Behavioral finance FAQ / Glossary (Uncertainty)

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Dates of related message(s) in the
Behavioral-Finance group (*):
Year/month, d: developed / discussed,
i: incidental

Uncertainty (vs. risk).




00/5i,9i,10i - 01/3i,4i - 02/4i,10i
- 03/1d - 03/2i,4i,10i
- 05/8i
-08/5i  + see risk, ambiguity,
non stationarity, probability,
uncertainty aversion, Bayesian,
dynamical system

Fog is usually all over the place
don't expect certainty.

Definition (general):

Uncertainty refers to a situation in which there is no way to get exact

and reliable information and to make a safe prediction.

This kind of fog can be found in various physical and biological fields
and even more in human and social ones
such as economics and finance.

In this World, the future, and even the current realities,
are far from being fully known. We have to face the unknown.

We are deeply immerged in dynamical systems (see that word),
human life is a typical one, society also.

Most are by nature neither fully stable nor fully predictable,
whatever the statistical data and probability laws (even if we
should not neglect them as a first approach in run of the mill
situations).

Definition ( economy, finance):

In its economic and financial sense,
an uncertainty (*)
is a risk (**) that is not measurable

Neither its size (possible amount of loss) nor its probability (frequency
of occurrences) can be quantified.

In such cases, past data are unavailable or irrelevant.

(*) also called ambiguity.
(**) or opportunity, but the word refers mostly to possible problems

        or damages.

Differences and convergences
     between risk and uncertainty

Improbable probabilities?

A risk (see that word) is a damaging event that might

occur in the future and is supposed to be measurable,
or at least rather precisely estimated

* in its frequency

* in the size of the loss it could bring.

The techniques which are used rely mostly on historical
probabilities, polls
or theoretical stochastic calculations.

Uncertainty refers obviously to future - favorable or not -
    events
which possibility is not / cannot be objectively
    quantified
.

This relates to events and situations which are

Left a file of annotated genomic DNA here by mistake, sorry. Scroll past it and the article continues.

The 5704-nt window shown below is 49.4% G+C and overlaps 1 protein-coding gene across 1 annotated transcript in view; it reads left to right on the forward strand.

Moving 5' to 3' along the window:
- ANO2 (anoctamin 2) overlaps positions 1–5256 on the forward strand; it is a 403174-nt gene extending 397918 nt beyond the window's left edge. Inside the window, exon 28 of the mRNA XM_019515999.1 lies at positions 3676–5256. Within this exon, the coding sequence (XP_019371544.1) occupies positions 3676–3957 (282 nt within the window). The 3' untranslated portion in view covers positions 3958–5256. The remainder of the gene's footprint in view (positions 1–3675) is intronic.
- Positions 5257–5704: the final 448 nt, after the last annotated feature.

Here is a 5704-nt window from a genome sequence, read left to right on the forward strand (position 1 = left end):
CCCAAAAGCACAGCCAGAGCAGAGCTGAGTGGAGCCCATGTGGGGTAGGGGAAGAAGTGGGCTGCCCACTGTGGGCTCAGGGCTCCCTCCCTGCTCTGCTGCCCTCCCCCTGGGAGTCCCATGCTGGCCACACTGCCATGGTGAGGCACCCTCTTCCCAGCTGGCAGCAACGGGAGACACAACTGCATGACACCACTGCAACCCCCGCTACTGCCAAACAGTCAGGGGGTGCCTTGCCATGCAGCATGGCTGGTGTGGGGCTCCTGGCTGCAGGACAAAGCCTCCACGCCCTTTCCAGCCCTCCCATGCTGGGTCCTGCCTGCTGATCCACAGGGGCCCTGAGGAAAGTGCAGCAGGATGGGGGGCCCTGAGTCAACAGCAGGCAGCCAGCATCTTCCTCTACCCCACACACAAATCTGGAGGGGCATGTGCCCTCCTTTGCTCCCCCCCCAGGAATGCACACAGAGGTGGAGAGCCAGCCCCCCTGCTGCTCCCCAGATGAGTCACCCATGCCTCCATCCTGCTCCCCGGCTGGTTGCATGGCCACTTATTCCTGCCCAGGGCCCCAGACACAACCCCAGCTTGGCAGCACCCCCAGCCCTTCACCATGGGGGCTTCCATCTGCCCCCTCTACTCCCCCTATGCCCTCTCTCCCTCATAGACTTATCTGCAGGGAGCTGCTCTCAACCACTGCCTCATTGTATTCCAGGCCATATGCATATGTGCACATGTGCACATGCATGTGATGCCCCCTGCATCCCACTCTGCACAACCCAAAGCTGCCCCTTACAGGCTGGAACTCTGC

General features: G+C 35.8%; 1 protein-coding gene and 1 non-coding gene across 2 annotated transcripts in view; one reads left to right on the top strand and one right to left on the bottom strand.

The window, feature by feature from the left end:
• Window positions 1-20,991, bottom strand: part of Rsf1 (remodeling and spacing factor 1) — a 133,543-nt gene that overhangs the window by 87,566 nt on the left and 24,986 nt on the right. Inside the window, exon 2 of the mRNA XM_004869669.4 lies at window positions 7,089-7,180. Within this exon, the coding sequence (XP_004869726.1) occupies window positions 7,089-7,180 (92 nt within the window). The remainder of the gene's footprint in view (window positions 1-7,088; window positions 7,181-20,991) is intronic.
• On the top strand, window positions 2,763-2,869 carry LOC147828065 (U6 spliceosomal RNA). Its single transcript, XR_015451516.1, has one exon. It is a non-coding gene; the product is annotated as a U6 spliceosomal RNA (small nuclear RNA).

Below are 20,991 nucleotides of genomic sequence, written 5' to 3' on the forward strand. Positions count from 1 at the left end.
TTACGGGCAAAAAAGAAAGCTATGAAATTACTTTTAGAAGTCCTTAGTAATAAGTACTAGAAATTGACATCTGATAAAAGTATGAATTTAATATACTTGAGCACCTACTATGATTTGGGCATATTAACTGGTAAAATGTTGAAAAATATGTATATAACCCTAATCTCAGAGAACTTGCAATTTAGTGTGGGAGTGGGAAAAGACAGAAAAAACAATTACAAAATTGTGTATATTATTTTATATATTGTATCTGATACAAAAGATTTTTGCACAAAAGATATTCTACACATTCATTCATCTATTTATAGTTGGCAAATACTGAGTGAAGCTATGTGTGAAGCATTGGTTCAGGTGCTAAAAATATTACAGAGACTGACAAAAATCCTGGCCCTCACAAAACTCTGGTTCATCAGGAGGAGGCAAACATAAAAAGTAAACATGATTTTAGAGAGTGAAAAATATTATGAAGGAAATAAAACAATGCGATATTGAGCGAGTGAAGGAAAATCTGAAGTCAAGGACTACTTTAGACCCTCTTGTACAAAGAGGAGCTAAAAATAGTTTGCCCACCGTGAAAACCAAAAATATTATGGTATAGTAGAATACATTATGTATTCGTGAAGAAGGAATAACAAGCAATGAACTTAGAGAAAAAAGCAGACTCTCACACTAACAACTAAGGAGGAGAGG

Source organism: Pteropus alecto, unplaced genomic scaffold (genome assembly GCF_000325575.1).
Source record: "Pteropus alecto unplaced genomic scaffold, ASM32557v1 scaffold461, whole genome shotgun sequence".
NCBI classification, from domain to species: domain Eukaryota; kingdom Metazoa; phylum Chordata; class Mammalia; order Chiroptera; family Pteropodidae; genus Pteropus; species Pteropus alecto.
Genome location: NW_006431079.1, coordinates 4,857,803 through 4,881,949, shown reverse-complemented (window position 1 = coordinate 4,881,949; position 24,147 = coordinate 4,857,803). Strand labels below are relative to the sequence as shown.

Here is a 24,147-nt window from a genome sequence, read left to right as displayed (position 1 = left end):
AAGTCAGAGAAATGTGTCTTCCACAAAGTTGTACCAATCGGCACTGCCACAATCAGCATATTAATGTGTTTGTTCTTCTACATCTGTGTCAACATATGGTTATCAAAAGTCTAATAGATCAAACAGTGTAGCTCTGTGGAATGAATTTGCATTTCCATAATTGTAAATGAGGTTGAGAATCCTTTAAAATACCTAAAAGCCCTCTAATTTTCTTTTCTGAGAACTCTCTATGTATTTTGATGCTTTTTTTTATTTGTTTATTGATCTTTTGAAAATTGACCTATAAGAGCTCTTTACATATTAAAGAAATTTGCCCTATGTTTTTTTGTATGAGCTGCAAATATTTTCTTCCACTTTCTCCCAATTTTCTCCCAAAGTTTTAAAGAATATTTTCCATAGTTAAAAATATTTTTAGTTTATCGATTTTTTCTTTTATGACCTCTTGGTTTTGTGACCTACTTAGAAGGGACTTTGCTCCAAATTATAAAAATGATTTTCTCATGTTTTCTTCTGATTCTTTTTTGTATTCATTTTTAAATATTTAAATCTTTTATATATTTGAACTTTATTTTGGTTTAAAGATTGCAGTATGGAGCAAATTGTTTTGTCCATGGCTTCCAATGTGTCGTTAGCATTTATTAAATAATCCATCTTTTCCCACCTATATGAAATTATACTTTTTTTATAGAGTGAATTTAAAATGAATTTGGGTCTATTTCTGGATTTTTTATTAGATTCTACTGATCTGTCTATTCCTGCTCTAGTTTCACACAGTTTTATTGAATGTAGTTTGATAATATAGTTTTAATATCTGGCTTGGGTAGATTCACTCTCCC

* either completely new, unprecedented (disruption from
   the past),

* or rare, infrequent ("black swans"),

* or at least unexpected (surprises).

Here, there are no, or too few, historical
references
.

Or when they are available, they are hardly relevant to the
new case. They do not give clues that would lead to identify
"laws" or patterns that drive the system behavior and to make
at least a roughly quantified estimate of risk.

No wonder that this lack of reliable information can
freeze or distort rational reasoning to some extent
and foster emotions such as fear.

Uncertainty applies to many
     important life situations

Unknown territory behind the door.


Uncertainty / ambiguity is found in dynamical
and occasionally "chaotic" systems
.

Our World itself is such a dynamical system (see that phrase).

To believe in a stable and predictable world, which would
oscillates under the breeze of well known random laws,
is largely illusory.

Of course, some minor or routine phenomena can be dealt
this way (it is essential not to neglect such laws as a first
approach, but at your own risk).

Whatever guesses we try to do, the future will bring
surprises.

To accept and enjoy life is to accept adventure and surprises
(uncertainty tolerance).

Only death is stable and certain, so better not wish for this
kind of "stability" ;-)

Social and economic evolutions belong obviously
to such types of dynamical systems.

Not only the physical environment creates hazards - but also human
reactions
, decisions and behaviors -are far from being fully predictable.


In times of upheaval that the world experiences often
(like 
nowadays) historical references are poor predictors.

Uncertainty in financial markets

Money as a pet is not fully tame.


In stock markets, like in many other human activities, the future has
always elements of uncertainty.

Various phenomena contribute to what is called the market's
"structural uncertainty"
.

As examples, here are two important factors:

1) As said about risk, it is dangerous to expect too
    much from 
stochastic

measurements (*) ofmarket risk, made on past
series,

(*) Stochastic calculations (see that word) apply to "dynamical
      probabilities"
of events which occurrences are supposed

to match a random law.

Evolutions might stray from full randomness.

Thus stochastic calculation cannot fully help predict the
future market behavior (see "numeracy bias" and law of "small
numbers").

For example:

Statistics on past volatility do not tell if future fluctuations will
    be similar, larger or smaller.

The "price of risk", calculated from the current prices of

financial  instruments used to transfer risk - see (implied)
volatility - is not  fully reliable either.

The credit derivatives prices just before the subprime crisis
underestimated the perils.


2) Also, market information at the same

time is overabundant (see cognitive overload) and has
pockets of ignorance.

This is due, here also, to the growing complexity the world